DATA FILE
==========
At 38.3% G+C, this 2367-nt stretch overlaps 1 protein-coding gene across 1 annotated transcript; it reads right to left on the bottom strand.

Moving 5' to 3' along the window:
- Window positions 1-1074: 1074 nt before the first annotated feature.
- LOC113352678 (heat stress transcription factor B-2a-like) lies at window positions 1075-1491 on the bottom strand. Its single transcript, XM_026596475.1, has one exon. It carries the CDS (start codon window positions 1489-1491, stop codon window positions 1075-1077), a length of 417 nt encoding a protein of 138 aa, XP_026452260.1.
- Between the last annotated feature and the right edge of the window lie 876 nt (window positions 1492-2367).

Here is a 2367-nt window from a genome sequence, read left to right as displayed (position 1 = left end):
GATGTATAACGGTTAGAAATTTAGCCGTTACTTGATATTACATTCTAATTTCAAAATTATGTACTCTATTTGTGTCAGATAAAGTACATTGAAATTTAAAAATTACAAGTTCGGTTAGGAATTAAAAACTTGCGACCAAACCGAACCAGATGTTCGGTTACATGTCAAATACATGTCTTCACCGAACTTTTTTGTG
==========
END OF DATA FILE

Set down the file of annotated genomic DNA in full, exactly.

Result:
At 38.3% G+C, this 2367-nt stretch overlaps 1 protein-coding gene across 1 annotated transcript; it reads right to left on the bottom strand.

Moving 5' to 3' along the window:
- Window positions 1-1074: 1074 nt before the first annotated feature.
- LOC113352678 (heat stress transcription factor B-2a-like) lies at window positions 1075-1491 on the bottom strand. Its single transcript, XM_026596475.1, has one exon. It carries the CDS (start codon window positions 1489-1491, stop codon window positions 1075-1077), a length of 417 nt encoding a protein of 138 aa, XP_026452260.1.
- Between the last annotated feature and the right edge of the window lie 876 nt (window positions 1492-2367).

Here is a 2367-nt window from a genome sequence, read left to right as displayed (position 1 = left end):
GATGTATAACGGTTAGAAATTTAGCCGTTACTTGATATTACATTCTAATTTCAAAATTATGTACTCTATTTGTGTCAGATAAAGTACATTGAAATTTAAAAATTACAAGTTCGGTTAGGAATTAAAAACTTGCGACCAAACCGAACCAGATGTTCGGTTACATGTCAAATACATGTCTTCACCGAACTTTTTTGTG